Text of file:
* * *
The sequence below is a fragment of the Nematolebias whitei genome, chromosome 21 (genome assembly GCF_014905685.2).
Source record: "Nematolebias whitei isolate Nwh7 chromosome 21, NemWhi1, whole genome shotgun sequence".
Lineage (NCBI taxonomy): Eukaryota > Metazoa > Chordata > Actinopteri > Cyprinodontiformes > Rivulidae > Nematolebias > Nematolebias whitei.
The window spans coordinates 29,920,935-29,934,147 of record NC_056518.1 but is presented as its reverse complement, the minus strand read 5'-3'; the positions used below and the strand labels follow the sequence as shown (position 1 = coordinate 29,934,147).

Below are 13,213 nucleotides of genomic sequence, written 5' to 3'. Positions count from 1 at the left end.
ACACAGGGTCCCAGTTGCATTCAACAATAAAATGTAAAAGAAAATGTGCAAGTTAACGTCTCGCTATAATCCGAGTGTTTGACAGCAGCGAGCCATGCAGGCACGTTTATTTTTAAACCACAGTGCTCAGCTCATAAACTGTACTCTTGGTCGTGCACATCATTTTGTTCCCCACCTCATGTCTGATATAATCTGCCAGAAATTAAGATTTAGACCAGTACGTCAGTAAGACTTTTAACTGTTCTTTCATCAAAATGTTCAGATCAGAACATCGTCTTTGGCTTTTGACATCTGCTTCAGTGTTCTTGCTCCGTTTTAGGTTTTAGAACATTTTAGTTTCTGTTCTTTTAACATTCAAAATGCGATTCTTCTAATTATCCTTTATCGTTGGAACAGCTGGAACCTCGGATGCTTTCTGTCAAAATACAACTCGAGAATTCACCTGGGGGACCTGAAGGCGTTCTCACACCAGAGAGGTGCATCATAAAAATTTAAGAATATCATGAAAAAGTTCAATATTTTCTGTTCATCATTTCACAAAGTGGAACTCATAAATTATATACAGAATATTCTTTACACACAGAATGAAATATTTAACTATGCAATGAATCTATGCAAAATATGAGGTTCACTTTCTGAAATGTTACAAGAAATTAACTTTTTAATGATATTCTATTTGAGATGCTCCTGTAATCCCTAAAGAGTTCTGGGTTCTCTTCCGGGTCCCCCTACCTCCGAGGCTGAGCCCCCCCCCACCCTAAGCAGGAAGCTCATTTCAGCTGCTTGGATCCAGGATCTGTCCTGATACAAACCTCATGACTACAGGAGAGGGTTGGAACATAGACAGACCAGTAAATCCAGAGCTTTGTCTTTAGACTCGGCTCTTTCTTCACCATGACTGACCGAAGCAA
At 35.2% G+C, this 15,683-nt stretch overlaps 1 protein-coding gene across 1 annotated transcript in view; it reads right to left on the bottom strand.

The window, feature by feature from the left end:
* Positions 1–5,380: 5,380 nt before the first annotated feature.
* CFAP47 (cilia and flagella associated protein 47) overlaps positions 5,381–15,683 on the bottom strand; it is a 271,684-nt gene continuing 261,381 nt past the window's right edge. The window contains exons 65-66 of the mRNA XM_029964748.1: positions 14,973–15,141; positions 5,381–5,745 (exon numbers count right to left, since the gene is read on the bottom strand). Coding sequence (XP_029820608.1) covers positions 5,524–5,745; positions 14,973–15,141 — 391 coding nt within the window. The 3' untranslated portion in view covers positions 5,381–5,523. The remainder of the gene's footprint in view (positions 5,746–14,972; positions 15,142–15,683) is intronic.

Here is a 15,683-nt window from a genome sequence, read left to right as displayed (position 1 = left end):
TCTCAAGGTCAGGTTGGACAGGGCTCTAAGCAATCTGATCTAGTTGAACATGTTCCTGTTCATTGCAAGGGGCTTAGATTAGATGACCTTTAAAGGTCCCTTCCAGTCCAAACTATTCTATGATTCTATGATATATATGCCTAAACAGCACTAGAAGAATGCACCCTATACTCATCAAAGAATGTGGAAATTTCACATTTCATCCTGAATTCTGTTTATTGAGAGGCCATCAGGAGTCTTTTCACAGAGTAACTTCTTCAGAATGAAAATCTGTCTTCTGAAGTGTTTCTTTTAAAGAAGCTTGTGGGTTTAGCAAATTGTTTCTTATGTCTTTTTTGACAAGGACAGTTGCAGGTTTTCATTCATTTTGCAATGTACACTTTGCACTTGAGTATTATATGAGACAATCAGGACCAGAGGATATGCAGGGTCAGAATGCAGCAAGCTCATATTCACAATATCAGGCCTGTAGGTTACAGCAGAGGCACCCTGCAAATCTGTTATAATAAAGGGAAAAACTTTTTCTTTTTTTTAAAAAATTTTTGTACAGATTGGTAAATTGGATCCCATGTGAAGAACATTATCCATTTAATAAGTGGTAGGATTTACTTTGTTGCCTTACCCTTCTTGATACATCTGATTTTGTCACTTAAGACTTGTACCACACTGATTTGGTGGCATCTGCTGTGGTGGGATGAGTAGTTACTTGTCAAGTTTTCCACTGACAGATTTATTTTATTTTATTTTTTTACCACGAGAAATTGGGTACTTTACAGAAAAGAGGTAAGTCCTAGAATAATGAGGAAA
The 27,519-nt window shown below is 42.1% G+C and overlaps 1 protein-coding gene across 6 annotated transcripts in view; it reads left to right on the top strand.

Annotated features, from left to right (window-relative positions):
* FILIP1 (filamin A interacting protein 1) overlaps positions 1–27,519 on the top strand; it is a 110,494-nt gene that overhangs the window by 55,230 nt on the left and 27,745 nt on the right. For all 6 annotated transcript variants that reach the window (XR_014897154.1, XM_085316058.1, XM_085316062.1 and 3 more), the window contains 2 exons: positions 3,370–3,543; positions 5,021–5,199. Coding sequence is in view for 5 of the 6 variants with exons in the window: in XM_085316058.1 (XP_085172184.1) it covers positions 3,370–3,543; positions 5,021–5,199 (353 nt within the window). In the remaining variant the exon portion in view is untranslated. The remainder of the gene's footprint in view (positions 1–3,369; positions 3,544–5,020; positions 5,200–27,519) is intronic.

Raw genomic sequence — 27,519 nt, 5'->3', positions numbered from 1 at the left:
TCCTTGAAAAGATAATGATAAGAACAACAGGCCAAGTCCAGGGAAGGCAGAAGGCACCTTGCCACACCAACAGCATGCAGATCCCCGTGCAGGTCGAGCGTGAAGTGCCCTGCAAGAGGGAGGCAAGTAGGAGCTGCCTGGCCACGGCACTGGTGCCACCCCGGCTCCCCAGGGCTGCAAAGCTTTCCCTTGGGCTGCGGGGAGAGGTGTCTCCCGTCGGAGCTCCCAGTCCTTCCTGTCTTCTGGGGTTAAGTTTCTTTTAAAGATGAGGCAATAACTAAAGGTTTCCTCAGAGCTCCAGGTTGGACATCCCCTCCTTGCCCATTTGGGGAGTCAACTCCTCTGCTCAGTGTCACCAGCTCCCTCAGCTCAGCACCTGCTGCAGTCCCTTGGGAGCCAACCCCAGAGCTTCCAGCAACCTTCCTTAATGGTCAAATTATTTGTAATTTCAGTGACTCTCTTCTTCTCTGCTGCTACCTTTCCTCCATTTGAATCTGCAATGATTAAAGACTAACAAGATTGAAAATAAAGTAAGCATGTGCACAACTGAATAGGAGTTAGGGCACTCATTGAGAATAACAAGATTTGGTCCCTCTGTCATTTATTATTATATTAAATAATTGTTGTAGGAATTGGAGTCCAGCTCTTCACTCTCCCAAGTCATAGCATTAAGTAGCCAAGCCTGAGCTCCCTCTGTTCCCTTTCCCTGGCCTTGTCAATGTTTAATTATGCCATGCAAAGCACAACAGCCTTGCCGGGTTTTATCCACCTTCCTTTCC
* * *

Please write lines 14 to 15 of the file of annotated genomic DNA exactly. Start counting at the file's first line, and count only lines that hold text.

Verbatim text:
Annotated features, from left to right (window-relative positions):
* FILIP1 (filamin A interacting protein 1) overlaps positions 1–27,519 on the top strand; it is a 110,494-nt gene that overhangs the window by 55,230 nt on the left and 27,745 nt on the right. For all 6 annotated transcript variants that reach the window (XR_014897154.1, XM_085316058.1, XM_085316062.1 and 3 more), the window contains 2 exons: positions 3,370–3,543; positions 5,021–5,199. Coding sequence is in view for 5 of the 6 variants with exons in the window: in XM_085316058.1 (XP_085172184.1) it covers positions 3,370–3,543; positions 5,021–5,199 (353 nt within the window). In the remaining variant the exon portion in view is untranslated. The remainder of the gene's footprint in view (positions 1–3,369; positions 3,544–5,020; positions 5,200–27,519) is intronic.